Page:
Chips (StudioAKA / E4)

9th October 2019

For this ident, StudioAKA’s Kristian Andrews wanted to mirror the aesthetic of his animation with found-sound percussion and DIY FX.

Sound design and music

We decided to try and make the music entirely from chip shop sound samples. Kristian was animating by cutting up photos he’d taken at a local chippy, and I thought we could create the musical equivalent of that approach.

Also, I usually think of sound design as part of the music anyway – particularly in a short form piece like this. So it’s great to get chance to really blur the boundaries.

So the composition process started with a ton of location recording and foley.

I went to my local chip shop and recorded interior and exterior atmos; also the sound of the fryer warming up, chips being fried, microwave ovens turning and pinging… refrigerators humming, utensils drumming on stainless surfaces.

This was supplemented with foley recordings at home: I bought a selection of squeezy ketchup and sauce bottles, chopped and fried potatoes, and recorded another raft of percussion, using empty cooking oil drums and charity shop finds like frying baskets.

Eventually I had pretty much everything I needed to recreate the classic 80s Channel 4 fanfare, using only found sounds relating to chip consumption within 200 yards of my house.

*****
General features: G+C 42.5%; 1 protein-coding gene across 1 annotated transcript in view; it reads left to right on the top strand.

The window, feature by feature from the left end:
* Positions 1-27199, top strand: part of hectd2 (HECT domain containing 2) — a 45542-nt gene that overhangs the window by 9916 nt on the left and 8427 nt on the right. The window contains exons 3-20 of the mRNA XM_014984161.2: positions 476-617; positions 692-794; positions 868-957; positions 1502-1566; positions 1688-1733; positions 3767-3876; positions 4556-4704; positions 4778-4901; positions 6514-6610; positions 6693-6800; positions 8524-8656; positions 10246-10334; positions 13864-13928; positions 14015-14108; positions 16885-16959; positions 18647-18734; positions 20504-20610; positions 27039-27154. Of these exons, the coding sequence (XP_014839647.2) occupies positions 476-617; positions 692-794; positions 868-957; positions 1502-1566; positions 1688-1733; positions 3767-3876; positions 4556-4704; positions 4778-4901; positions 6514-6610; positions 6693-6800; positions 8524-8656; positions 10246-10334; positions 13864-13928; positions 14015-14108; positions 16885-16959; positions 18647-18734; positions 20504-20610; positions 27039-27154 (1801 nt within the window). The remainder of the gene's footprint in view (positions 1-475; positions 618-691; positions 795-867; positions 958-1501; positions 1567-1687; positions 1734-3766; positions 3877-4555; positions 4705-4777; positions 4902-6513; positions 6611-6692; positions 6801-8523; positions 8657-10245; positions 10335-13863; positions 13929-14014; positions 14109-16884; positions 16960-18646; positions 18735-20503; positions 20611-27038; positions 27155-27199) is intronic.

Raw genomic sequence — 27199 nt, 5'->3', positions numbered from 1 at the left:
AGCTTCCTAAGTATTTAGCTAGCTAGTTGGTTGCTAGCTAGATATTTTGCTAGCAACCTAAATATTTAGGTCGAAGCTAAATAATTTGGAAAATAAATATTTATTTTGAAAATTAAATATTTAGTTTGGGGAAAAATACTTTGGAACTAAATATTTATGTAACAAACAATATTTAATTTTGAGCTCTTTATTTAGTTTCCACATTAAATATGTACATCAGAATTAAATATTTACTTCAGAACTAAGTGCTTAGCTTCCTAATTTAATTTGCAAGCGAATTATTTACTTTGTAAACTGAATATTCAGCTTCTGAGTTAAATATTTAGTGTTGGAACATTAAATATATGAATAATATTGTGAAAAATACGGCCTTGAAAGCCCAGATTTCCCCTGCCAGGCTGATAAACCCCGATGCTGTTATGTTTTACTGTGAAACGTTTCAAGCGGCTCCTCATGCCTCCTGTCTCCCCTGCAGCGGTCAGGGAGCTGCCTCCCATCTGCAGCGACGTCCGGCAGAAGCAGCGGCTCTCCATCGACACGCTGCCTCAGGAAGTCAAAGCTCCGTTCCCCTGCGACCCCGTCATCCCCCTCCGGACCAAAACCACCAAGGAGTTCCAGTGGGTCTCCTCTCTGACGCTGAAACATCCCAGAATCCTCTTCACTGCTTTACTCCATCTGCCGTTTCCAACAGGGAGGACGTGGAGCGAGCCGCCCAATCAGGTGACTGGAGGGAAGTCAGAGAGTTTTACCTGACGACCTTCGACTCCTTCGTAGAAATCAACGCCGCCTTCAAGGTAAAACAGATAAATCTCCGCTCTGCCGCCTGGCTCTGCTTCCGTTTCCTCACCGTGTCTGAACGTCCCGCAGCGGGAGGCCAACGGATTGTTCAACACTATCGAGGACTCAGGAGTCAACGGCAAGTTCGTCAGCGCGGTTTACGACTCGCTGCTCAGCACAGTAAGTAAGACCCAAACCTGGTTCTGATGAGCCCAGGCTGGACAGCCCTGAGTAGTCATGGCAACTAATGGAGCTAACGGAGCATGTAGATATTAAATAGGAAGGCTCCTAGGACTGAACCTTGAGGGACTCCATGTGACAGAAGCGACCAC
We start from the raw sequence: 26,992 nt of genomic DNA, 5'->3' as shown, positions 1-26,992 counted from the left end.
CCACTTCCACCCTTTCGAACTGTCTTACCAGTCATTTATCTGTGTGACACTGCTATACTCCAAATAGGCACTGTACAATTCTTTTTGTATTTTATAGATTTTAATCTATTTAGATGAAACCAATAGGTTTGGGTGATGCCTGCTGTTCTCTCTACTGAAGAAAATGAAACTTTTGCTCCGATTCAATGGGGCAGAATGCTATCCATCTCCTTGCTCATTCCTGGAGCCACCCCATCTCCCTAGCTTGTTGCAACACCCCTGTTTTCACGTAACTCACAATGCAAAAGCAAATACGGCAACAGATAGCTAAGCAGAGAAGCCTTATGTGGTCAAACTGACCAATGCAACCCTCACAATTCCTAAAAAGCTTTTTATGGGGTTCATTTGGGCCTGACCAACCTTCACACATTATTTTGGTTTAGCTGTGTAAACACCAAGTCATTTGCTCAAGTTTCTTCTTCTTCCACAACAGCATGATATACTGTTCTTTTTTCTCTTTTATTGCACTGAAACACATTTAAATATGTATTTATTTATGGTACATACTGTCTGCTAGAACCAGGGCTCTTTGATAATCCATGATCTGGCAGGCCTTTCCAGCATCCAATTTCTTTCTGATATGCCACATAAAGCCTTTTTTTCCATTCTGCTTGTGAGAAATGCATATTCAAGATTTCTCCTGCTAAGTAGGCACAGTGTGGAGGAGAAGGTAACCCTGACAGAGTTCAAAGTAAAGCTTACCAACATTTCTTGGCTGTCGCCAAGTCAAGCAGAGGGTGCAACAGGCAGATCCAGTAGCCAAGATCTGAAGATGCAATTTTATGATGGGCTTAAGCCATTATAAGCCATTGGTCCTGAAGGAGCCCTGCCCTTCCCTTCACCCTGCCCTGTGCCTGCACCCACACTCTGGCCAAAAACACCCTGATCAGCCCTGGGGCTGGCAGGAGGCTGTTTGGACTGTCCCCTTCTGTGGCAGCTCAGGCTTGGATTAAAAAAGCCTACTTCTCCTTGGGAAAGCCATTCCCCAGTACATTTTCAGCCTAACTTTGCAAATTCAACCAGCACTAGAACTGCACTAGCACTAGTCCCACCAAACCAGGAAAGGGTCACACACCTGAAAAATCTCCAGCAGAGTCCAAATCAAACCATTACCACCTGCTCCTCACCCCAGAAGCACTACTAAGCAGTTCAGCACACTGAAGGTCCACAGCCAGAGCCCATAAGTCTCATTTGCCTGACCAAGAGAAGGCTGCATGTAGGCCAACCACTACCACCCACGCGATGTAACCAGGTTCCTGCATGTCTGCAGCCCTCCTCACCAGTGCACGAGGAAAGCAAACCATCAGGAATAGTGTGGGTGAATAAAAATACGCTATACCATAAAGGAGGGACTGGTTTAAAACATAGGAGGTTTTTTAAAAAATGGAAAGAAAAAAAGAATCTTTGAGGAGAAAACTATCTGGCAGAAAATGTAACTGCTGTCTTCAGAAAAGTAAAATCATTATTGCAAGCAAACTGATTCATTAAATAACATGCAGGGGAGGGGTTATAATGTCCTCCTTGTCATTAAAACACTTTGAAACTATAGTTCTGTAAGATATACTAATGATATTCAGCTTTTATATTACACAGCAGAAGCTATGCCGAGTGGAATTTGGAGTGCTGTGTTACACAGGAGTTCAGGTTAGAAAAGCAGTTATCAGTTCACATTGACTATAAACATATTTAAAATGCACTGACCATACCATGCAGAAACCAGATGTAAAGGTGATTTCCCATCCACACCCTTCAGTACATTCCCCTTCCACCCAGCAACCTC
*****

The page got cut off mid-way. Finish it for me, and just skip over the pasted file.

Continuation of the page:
The percussion worked perfectly, but we weren’t 100% satisfied with the sound texture of the fanfare itself: fridge tones were somewhat indistinct, microwave beeps were a little piercing. So we decided to use kazoos, which fit beautifully with the DIY percussion; and the microwave, with its harsh harmonics filtered out, hung in there as a background arpeggio.

Sound FX came from the same body of recordings. Kristian was keen that the ketchup squirt should disgustingly subvert the fanfare, so I spent some time recording and compositing a bunch of options. Then, it’s a foley collage of polystyrene tray squeaks, chip manipulation and lots of slobby chewing (which Youtube comments insist is ASMR).

I’ve worked again with StudioAKA since and they’re an intensely fun and creative team – and this piece was a dream commission.